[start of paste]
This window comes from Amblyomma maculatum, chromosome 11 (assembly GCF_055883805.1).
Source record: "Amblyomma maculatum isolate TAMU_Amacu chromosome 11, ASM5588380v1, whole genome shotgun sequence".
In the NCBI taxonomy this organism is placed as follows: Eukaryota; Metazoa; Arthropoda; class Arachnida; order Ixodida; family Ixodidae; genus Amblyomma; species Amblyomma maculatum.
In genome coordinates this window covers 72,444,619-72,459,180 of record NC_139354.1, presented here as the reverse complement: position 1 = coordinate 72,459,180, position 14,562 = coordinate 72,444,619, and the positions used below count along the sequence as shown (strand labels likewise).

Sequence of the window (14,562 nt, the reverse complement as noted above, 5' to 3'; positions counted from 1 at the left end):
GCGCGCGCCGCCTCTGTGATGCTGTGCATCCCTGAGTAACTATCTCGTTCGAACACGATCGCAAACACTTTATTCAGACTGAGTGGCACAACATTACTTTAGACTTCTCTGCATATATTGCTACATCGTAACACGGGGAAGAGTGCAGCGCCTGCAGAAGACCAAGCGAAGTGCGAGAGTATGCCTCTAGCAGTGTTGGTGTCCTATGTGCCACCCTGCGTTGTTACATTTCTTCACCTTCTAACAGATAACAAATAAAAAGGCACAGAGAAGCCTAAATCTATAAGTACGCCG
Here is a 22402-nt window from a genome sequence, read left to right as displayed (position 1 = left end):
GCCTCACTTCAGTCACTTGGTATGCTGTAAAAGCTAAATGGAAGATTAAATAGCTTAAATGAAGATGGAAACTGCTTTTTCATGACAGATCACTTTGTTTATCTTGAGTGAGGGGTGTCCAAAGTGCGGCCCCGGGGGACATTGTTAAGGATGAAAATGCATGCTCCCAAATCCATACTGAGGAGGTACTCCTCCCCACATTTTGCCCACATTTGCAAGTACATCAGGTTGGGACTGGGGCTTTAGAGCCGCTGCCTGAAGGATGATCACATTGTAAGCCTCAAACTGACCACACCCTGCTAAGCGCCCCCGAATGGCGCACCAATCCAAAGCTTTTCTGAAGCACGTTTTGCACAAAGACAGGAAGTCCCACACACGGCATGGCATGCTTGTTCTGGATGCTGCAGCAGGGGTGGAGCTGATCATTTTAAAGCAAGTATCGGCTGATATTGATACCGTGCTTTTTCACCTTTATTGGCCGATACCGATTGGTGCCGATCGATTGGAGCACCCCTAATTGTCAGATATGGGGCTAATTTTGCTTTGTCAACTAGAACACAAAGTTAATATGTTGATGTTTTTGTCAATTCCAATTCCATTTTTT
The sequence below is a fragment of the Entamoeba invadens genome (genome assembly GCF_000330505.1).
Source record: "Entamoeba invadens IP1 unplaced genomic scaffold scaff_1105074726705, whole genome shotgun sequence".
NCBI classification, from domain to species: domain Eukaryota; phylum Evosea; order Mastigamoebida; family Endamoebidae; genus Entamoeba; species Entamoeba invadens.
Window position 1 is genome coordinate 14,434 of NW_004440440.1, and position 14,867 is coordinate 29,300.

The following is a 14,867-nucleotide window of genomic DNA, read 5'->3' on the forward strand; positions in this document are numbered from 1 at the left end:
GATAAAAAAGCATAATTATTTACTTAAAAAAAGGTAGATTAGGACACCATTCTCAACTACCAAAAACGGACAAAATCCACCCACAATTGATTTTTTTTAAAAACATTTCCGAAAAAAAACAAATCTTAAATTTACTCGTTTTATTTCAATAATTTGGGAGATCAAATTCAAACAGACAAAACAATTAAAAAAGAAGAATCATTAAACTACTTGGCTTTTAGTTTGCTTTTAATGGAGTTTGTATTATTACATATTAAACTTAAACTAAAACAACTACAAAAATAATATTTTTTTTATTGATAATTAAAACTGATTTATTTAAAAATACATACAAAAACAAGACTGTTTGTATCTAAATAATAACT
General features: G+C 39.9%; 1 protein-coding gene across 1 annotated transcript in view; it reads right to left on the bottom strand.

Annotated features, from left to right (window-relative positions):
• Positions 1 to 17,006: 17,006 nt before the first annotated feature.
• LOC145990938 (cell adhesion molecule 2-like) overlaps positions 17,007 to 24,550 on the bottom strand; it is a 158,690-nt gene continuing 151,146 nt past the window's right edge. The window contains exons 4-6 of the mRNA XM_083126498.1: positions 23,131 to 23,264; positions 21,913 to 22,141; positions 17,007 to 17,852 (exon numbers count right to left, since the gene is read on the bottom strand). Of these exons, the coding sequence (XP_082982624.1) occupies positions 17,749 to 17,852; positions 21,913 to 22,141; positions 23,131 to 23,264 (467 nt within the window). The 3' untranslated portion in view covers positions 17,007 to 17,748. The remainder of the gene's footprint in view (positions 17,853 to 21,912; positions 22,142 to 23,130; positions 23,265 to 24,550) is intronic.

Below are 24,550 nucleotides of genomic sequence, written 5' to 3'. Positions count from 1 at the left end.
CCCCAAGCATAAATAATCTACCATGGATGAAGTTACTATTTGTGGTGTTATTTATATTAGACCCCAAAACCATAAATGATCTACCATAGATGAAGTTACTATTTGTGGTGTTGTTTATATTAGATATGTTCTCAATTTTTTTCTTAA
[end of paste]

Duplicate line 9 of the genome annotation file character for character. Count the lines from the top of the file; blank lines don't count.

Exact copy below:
The sequence below is a fragment of the Entamoeba invadens genome (genome assembly GCF_000330505.1).